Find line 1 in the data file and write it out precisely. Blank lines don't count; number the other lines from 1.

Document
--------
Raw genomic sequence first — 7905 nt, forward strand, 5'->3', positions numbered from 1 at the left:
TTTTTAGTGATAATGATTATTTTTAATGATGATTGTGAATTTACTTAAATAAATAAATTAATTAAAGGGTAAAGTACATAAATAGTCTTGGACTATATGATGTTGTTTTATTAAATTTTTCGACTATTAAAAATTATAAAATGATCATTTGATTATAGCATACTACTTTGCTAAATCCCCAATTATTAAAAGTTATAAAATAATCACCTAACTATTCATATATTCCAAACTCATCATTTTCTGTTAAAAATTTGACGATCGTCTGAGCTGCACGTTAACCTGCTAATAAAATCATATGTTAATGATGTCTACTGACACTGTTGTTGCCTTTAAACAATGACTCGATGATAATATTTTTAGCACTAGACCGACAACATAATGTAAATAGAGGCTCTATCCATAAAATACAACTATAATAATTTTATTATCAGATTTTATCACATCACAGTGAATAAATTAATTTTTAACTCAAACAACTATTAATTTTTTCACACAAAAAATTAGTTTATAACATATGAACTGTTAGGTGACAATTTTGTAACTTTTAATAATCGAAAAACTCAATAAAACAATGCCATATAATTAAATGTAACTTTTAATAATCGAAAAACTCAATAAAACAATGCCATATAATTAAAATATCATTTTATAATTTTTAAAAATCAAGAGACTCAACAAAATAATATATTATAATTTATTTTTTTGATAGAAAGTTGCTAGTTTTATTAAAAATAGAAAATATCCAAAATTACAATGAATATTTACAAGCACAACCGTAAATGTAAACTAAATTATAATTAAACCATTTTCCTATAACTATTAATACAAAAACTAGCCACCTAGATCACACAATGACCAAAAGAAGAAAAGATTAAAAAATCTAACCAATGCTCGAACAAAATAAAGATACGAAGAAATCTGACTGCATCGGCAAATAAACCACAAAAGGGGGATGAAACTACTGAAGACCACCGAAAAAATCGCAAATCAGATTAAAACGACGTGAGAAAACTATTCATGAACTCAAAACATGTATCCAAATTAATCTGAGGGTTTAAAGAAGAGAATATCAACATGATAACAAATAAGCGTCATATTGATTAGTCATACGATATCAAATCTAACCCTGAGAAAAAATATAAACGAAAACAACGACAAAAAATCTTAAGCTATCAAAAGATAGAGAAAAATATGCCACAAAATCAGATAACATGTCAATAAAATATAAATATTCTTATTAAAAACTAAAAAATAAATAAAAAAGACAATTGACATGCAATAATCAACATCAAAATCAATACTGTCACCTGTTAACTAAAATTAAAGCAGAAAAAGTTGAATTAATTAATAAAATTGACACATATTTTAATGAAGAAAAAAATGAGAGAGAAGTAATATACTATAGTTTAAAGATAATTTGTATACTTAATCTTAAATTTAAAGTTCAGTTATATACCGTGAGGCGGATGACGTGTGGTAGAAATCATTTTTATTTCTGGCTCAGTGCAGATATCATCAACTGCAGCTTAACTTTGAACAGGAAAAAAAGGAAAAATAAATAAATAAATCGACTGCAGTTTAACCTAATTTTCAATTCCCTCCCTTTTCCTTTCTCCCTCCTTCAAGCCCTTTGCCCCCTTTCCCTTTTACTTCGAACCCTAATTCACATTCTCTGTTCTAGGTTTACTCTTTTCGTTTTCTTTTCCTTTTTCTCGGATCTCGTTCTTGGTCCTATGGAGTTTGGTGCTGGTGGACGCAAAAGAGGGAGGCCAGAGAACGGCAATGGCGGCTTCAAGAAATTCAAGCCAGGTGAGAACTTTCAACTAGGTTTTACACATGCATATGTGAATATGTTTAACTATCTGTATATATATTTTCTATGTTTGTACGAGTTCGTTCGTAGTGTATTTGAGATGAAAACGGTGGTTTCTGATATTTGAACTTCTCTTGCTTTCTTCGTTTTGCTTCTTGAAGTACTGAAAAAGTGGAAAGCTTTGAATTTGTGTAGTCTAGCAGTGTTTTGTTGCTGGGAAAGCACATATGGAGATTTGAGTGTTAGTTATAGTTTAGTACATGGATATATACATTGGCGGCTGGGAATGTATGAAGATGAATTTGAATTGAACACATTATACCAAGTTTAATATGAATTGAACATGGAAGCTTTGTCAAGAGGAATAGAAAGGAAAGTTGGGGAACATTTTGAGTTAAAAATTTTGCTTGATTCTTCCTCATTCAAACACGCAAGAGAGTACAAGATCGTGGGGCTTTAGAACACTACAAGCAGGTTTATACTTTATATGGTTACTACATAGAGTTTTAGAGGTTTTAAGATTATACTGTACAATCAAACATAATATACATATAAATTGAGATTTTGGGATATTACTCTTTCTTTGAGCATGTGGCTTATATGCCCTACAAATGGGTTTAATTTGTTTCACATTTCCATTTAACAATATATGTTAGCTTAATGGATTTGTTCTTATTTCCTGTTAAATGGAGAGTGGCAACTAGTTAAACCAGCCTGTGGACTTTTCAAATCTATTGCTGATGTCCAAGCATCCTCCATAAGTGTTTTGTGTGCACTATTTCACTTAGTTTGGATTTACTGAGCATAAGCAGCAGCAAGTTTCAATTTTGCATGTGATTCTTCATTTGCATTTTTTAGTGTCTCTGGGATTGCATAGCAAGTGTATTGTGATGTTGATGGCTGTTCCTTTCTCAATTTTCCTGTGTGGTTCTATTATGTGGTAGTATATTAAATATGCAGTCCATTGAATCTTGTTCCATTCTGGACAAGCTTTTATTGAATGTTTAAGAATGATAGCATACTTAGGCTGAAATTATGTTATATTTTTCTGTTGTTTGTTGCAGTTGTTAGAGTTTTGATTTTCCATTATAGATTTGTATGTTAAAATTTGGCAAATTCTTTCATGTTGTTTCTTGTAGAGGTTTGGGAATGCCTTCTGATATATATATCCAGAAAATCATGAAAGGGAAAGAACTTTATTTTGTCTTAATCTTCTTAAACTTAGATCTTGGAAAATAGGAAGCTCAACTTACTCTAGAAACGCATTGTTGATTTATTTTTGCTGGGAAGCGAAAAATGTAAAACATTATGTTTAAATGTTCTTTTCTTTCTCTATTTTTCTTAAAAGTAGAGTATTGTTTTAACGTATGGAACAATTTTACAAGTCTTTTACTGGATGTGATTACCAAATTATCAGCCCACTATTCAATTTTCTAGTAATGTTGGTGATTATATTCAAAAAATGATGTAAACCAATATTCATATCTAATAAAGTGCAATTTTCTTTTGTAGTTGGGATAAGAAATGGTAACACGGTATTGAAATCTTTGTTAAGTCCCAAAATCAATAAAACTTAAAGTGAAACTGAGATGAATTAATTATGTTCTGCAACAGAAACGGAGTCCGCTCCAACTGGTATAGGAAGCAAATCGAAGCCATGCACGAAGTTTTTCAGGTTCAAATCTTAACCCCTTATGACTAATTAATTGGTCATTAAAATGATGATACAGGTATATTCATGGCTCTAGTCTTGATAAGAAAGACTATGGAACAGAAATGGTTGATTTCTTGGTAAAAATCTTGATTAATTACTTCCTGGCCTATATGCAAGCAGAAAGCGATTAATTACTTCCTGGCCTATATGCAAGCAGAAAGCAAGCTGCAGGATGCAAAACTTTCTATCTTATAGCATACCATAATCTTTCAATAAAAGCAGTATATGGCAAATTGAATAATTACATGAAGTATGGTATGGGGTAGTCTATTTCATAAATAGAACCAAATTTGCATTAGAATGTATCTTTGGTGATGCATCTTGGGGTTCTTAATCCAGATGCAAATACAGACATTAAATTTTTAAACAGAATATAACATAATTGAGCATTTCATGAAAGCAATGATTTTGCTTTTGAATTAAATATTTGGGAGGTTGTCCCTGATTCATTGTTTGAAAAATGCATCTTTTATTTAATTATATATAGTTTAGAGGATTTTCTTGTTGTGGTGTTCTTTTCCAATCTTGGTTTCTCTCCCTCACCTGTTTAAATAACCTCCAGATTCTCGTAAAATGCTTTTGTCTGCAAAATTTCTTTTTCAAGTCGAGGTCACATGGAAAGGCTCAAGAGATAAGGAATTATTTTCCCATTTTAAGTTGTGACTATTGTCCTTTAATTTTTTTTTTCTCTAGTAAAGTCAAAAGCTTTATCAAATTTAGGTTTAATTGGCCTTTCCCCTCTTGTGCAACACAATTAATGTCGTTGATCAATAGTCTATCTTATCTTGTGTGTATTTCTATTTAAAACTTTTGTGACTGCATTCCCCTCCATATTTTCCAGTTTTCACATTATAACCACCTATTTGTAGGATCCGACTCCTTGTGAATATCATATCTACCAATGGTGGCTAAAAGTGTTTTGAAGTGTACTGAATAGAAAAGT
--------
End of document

Raw genomic sequence first — 7905 nt, forward strand, 5'->3', positions numbered from 1 at the left: